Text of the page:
Wine-Tasting Exercises: Body
What Defines Body In Wine?
“Body is the sense of weight or richness or heaviness, and even the feeling of viscosity that a wine leaves in your mouth,” says Master Sommelier Andrea Robinson, author of Great Wine Made Simple. Generally, the more alcohol in a wine, the more body it will have, which means that wines from warmer climates (which produce grapes with more sugar to be converted into alcohol) tend to have more heft. Sugar, oak and the overall concentration of flavors in a wine can also add body.
How Does Body Affect Pairing?
“A key principle for pairing is to match body with body, so that the wine’s not too heavy or light for the dish, and vice versa,” says Robinson.
“Wines have different weights and richnesses, mostly due to alcohol. Milk can vary in the same way, but of course that’s due to fat,” says Robinson.
Wine-Tasting Workout: Body
1/4 cup each of skim milk, 2% milk, whole milk and heavy cream
Taste the milk in ascending order of richness, beginning with skim and ending with heavy cream, considering the texture of each and the sensation in your mouth. The skim milk should dissipate very quickly; the cream will coat your tongue.
Wines to Try From Lightest to Most Full-Bodied
1. Northern Italian Pinot Grigio: 2011 Tiefenbrunner
2. New Zealand Sauvignon Blanc: 2011 Kim Crawford Marlborough
3. White Burgundy: 2010 Domaine Faiveley Bourgogne Blanc
4. Barrel-fermented Chardonnay: 2010 Rodney Strong Sonoma County
1. Valpolicella: 2011 Tedeschi Lucchine
2. California Pinot Noir: 2010 Dutton Goldfield Azaya Ranch Vineyard
3. Chianti Classico: 2009 La Maialina
4. Zinfandel: 2010 Ridge East Bench
- Understanding Wine: Scent & Sensibility
- A Lesson in Pairing Scents
- 3 Amazing Wine-Tasting Parties
- Learning to Sniff Out Corked Wine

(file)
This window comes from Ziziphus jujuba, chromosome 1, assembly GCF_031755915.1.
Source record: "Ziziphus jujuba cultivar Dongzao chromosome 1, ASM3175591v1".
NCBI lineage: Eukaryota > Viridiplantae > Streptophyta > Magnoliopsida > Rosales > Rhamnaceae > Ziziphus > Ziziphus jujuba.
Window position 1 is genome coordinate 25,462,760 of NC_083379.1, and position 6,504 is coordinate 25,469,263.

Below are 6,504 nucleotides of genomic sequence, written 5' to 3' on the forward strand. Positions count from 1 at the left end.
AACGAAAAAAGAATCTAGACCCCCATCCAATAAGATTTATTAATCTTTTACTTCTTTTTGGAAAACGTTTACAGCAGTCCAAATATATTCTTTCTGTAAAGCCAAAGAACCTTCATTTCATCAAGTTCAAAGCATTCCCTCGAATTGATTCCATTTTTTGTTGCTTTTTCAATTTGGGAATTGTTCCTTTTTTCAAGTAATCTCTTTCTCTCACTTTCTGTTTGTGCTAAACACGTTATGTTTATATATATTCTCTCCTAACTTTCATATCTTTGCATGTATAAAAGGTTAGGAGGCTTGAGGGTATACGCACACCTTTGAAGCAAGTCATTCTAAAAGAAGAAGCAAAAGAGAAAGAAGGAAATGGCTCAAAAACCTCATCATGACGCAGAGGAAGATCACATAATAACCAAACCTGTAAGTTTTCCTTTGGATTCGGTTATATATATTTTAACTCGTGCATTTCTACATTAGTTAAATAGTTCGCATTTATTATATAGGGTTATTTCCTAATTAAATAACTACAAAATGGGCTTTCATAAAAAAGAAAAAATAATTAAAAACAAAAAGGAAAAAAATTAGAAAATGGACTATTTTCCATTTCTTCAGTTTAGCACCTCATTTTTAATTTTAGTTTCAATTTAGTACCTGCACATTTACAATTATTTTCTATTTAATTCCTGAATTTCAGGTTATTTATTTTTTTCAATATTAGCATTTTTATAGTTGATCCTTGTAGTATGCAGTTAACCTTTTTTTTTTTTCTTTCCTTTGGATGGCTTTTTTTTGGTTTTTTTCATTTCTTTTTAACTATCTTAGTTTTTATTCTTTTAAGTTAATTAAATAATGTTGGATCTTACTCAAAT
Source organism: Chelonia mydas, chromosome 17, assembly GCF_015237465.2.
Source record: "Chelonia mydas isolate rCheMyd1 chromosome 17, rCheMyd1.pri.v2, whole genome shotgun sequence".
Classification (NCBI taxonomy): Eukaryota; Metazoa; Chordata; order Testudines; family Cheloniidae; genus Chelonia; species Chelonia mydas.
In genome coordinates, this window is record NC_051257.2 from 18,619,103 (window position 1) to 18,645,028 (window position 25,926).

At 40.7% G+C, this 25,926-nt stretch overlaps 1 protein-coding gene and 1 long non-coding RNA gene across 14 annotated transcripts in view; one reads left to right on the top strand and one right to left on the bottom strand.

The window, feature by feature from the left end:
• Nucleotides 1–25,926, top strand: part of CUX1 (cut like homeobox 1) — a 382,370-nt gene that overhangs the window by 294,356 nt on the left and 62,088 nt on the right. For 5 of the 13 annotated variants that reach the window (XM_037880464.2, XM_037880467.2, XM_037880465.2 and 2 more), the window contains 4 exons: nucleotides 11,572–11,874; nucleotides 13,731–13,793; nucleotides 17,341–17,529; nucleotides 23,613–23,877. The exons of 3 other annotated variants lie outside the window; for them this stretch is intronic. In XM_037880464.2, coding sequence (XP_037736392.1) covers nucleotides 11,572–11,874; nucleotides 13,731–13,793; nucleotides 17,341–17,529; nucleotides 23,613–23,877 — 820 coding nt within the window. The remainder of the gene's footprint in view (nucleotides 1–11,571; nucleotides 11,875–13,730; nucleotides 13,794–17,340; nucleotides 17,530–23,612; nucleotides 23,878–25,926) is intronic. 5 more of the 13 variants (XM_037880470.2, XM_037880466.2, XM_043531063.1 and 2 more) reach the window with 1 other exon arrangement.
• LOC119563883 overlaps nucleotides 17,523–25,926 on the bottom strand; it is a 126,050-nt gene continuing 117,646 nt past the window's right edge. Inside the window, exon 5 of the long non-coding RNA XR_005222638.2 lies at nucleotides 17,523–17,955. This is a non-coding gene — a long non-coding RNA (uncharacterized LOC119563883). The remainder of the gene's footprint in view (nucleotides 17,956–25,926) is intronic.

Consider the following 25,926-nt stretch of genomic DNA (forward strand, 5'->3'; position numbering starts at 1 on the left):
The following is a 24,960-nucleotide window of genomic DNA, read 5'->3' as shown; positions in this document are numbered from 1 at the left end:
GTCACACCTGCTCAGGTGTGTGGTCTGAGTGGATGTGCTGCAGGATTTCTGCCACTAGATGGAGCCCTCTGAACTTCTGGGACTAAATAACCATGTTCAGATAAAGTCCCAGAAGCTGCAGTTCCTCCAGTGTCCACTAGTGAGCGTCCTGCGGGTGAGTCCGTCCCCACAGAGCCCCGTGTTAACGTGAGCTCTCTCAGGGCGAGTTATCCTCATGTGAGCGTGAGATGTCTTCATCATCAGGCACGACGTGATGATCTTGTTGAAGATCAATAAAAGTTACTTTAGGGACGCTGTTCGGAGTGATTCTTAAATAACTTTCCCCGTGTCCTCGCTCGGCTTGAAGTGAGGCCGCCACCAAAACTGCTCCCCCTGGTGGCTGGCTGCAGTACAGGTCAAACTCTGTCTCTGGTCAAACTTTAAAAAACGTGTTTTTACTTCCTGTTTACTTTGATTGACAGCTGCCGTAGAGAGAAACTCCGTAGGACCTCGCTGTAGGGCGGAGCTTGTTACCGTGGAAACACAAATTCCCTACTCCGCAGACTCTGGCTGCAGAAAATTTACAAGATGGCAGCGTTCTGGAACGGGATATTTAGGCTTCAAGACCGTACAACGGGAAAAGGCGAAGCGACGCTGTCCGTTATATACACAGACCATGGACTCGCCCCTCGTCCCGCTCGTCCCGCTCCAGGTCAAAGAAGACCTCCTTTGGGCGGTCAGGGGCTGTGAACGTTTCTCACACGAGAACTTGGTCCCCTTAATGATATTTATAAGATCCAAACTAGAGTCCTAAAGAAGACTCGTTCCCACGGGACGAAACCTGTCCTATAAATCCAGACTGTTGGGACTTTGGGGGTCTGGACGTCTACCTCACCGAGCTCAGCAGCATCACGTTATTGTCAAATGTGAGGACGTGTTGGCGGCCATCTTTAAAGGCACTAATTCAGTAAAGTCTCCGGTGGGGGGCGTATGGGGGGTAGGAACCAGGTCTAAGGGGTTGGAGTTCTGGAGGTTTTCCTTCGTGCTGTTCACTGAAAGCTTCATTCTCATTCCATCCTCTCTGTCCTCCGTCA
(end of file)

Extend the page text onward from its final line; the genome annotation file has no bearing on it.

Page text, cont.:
- A Sensualist’s Guide to Wine Pairings
- A Wine Tasting Glossary
- A Sparkling Wine and Cheese Tasting Party
- How to Host a Wine Tasting
Wine-Tasting Exercises: Tannins
What are Tannins?
Tannins are compounds in grape skins, seeds and stems that contribute to wine’s structure, complexity, texture and ageability—especially red wine. Tannins create a drying and slightly bitter sensation in the mouth, usually toward the back of the tongue. Tannic wines pair especially well with rich foods and substantial meat dishes because they cut through fat; fat also softens the perception of tannin, making the wines more approachable.
Wine-Tasting Workout: Tannins
3 black tea bags
Pour 8 ounces of hot water into each of the mugs. Place one tea bag in each of the mugs and start a timer. After 2 minutes, remove the bag from the first mug; after 4 minutes, remove the bag from the second mug; and after 8 minutes, remove the final tea bag. Let the tea cool.
Taste the teas in increasing steep-time order, swishing the liquid around in your mouth before swallowing. Notice how the teas are perceptibly more astringent as the steeping time increases.
Wines to Try From Least to Most Tannic
1. Beaujolais: 2010 Potel Aviron Côte de Brouilly
2. California Merlot: 2009 Simi Sonoma County Merlot
3. Bordeaux: 2010 Château Bellevue Bordeaux Supérieur